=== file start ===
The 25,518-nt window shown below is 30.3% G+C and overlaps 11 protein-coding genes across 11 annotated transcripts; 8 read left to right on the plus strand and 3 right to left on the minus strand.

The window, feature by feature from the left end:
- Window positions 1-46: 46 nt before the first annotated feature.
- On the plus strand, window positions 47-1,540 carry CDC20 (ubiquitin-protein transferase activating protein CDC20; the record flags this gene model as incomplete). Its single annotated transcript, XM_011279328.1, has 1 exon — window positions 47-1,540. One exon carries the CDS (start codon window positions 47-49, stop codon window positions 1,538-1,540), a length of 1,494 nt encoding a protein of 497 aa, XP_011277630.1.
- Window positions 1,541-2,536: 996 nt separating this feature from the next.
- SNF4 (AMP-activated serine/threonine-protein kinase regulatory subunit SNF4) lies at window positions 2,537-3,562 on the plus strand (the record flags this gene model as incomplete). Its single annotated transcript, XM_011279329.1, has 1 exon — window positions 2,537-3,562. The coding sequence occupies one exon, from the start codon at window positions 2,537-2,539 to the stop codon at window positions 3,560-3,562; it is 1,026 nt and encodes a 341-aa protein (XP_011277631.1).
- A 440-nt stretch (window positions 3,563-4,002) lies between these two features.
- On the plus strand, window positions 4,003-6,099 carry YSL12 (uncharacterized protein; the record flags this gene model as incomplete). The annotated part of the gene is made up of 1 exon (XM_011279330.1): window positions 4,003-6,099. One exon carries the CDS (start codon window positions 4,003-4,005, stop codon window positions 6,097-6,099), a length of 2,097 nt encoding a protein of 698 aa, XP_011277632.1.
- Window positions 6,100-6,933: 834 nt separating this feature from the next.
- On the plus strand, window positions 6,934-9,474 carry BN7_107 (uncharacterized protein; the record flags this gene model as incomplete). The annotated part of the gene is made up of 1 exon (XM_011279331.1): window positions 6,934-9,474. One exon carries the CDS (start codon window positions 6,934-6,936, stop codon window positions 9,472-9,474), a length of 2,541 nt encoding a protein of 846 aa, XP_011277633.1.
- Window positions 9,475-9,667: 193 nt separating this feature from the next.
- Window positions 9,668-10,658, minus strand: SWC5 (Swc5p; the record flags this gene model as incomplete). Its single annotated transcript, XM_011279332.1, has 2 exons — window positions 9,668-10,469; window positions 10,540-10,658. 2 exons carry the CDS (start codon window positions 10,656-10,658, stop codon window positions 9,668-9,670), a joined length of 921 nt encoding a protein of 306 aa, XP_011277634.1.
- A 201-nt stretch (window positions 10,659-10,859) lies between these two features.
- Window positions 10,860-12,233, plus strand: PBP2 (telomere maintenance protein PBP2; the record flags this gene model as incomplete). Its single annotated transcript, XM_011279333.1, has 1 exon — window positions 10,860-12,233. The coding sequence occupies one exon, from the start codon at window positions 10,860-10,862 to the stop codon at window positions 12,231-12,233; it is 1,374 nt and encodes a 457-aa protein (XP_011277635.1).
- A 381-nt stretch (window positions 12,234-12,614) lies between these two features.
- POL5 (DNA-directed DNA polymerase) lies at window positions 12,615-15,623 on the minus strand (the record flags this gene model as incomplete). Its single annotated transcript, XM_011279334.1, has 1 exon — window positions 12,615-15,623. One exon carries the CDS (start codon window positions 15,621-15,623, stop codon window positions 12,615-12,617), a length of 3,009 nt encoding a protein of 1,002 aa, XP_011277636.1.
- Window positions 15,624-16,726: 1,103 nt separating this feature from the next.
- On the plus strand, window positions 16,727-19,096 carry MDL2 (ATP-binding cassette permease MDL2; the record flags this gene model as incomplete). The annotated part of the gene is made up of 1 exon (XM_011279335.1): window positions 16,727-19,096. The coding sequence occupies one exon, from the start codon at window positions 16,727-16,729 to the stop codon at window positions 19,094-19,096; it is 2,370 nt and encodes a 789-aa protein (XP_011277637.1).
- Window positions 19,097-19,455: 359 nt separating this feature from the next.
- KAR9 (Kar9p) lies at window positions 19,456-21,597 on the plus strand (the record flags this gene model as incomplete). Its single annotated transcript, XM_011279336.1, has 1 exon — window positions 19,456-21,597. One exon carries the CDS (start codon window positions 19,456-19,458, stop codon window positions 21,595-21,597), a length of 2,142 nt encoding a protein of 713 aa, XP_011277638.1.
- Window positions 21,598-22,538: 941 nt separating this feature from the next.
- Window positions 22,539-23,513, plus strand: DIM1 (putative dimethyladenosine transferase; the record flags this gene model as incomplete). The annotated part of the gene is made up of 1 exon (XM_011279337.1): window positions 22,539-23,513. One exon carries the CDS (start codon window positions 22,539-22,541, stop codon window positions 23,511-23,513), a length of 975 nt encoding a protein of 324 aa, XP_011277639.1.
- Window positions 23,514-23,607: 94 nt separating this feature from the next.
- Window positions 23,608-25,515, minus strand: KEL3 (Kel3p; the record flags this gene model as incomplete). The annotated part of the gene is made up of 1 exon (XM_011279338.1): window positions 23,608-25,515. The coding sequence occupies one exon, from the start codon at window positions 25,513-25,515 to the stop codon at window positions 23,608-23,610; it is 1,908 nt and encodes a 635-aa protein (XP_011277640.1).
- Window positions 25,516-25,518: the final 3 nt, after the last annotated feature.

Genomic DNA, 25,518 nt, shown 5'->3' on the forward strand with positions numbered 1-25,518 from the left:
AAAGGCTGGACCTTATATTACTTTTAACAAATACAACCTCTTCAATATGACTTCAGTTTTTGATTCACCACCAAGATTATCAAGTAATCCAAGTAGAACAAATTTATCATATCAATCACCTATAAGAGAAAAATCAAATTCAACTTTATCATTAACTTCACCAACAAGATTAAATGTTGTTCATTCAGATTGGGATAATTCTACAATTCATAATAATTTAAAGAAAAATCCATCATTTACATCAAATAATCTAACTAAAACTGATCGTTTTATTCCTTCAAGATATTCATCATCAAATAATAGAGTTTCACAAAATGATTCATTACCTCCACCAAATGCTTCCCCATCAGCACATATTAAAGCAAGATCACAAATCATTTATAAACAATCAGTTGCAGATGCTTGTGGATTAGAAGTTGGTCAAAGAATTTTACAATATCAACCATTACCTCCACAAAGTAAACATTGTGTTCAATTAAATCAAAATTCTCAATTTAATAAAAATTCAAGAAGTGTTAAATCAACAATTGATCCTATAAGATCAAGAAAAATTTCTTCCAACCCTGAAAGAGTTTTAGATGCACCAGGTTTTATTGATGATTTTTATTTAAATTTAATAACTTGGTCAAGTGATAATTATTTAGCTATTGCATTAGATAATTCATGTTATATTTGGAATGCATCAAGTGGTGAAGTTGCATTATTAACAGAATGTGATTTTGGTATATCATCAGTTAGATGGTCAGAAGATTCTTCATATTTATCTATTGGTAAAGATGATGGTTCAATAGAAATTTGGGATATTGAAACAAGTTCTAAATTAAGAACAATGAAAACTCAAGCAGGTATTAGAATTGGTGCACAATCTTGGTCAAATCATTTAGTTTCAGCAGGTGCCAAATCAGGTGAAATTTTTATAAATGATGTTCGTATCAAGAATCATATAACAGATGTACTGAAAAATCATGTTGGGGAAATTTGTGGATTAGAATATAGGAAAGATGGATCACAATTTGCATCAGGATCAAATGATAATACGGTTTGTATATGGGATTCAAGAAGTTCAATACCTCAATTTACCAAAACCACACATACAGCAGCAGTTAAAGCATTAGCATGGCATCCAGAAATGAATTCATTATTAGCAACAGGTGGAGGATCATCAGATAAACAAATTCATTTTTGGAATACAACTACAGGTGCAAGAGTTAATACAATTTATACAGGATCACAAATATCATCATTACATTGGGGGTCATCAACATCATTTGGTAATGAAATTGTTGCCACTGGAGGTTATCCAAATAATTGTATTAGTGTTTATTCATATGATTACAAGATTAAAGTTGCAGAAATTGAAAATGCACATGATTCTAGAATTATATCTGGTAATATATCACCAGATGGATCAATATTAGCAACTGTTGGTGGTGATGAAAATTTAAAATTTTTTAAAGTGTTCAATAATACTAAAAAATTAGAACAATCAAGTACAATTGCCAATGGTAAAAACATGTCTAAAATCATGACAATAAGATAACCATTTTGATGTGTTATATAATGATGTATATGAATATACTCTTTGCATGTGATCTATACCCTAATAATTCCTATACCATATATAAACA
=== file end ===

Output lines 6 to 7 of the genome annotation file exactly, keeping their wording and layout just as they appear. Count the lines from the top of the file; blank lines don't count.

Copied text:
- SNF4 (AMP-activated serine/threonine-protein kinase regulatory subunit SNF4) lies at window positions 2,537-3,562 on the plus strand (the record flags this gene model as incomplete). Its single annotated transcript, XM_011279329.1, has 1 exon — window positions 2,537-3,562. The coding sequence occupies one exon, from the start codon at window positions 2,537-2,539 to the stop codon at window positions 3,560-3,562; it is 1,026 nt and encodes a 341-aa protein (XP_011277631.1).
- A 440-nt stretch (window positions 3,563-4,002) lies between these two features.